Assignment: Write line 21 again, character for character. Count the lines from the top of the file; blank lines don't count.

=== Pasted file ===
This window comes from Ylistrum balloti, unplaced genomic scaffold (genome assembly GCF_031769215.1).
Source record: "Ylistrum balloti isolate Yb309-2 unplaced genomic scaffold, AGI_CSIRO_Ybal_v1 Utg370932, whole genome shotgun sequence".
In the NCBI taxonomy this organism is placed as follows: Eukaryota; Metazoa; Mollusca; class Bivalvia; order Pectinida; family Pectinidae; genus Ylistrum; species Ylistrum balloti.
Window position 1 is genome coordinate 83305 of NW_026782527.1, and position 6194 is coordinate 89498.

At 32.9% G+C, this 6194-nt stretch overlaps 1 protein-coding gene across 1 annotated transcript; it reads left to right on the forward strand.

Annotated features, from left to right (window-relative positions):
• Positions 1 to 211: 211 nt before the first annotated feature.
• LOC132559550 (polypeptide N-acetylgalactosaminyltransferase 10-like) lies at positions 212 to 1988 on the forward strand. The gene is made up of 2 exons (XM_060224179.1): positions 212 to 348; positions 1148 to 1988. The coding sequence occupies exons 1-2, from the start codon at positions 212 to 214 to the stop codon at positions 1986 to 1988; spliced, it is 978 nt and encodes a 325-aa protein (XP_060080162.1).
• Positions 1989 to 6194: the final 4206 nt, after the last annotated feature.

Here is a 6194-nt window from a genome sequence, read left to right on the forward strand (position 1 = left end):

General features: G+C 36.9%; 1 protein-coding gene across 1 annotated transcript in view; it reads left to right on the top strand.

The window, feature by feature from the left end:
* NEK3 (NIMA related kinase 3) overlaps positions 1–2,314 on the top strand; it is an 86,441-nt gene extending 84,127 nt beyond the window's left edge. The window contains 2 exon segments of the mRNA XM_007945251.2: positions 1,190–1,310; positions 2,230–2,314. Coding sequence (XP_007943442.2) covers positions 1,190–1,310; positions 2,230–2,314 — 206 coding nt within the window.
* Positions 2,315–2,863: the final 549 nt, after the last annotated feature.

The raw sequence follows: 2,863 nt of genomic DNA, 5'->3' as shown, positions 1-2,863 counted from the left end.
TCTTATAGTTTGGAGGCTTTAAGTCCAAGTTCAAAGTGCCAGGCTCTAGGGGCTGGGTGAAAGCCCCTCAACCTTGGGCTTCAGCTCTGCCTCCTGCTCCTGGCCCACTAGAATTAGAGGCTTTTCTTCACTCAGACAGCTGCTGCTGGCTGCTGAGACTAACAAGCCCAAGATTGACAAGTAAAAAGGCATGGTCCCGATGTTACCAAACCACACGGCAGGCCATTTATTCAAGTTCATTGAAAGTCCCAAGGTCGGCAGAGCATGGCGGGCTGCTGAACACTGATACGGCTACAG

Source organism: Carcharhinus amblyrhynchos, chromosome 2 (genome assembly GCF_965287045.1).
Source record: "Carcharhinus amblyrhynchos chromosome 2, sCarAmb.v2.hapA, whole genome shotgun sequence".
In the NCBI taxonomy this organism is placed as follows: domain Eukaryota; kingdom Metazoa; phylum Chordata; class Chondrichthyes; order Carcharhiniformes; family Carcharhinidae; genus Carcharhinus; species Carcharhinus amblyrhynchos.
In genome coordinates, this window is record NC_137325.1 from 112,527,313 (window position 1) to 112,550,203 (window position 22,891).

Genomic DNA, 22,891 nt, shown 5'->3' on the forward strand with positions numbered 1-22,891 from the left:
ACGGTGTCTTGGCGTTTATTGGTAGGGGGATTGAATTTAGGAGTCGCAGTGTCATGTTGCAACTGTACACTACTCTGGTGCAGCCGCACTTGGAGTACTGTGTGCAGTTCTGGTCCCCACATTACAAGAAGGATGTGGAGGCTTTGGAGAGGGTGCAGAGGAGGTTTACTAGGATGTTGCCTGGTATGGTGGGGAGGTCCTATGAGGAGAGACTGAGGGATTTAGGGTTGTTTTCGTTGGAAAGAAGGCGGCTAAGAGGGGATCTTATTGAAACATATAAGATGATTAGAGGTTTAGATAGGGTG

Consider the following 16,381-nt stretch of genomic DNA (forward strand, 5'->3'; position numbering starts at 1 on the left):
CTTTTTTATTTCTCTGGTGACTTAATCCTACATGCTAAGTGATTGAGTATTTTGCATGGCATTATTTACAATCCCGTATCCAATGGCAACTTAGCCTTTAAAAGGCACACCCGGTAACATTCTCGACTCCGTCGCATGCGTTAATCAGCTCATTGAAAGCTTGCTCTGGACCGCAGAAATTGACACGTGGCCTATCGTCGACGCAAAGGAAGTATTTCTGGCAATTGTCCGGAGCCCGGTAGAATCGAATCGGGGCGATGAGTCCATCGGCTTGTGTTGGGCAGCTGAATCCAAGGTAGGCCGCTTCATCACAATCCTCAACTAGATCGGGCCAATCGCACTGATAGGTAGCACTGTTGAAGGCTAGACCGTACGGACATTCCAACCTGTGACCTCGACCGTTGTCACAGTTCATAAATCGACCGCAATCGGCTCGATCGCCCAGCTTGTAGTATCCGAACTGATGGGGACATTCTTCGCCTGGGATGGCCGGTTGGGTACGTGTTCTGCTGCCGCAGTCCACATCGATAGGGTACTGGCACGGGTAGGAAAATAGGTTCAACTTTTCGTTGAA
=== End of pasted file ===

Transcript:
Genomic DNA, 22,891 nt, shown 5'->3' on the forward strand with positions numbered 1-22,891 from the left: